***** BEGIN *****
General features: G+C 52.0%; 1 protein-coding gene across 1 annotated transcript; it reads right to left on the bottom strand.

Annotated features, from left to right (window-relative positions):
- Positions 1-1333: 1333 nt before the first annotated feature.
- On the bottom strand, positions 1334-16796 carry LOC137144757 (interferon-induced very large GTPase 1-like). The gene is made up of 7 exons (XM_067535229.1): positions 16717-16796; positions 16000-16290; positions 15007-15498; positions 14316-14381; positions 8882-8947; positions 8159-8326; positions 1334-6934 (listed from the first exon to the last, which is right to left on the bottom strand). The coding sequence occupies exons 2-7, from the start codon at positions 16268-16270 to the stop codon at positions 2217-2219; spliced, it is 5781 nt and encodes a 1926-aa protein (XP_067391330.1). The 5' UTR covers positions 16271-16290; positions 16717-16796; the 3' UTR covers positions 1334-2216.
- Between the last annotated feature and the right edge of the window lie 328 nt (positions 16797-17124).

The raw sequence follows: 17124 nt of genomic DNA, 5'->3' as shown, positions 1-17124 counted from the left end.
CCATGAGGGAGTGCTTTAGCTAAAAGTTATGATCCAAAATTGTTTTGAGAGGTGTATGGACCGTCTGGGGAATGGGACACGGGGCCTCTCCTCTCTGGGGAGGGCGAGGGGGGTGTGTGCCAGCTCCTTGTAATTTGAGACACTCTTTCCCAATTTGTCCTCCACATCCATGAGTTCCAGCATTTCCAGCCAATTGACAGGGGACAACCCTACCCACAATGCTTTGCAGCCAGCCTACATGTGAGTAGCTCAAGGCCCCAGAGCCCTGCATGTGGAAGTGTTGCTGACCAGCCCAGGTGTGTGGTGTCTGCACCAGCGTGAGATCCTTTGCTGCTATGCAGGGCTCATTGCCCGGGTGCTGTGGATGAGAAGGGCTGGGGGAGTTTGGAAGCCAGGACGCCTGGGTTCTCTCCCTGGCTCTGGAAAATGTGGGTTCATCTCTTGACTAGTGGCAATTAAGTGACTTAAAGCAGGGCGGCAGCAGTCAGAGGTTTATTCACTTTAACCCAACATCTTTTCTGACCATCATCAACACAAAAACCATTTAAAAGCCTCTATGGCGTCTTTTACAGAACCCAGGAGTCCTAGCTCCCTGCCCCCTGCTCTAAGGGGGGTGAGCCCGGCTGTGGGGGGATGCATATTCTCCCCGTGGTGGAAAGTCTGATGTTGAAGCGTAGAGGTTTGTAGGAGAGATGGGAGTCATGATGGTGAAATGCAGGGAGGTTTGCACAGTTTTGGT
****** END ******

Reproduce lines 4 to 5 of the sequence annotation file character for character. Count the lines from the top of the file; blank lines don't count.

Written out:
- On the bottom strand, positions 1334-16796 carry LOC137144757 (interferon-induced very large GTPase 1-like). The gene is made up of 7 exons (XM_067535229.1): positions 16717-16796; positions 16000-16290; positions 15007-15498; positions 14316-14381; positions 8882-8947; positions 8159-8326; positions 1334-6934 (listed from the first exon to the last, which is right to left on the bottom strand). The coding sequence occupies exons 2-7, from the start codon at positions 16268-16270 to the stop codon at positions 2217-2219; spliced, it is 5781 nt and encodes a 1926-aa protein (XP_067391330.1). The 5' UTR covers positions 16271-16290; positions 16717-16796; the 3' UTR covers positions 1334-2216.
- Between the last annotated feature and the right edge of the window lie 328 nt (positions 16797-17124).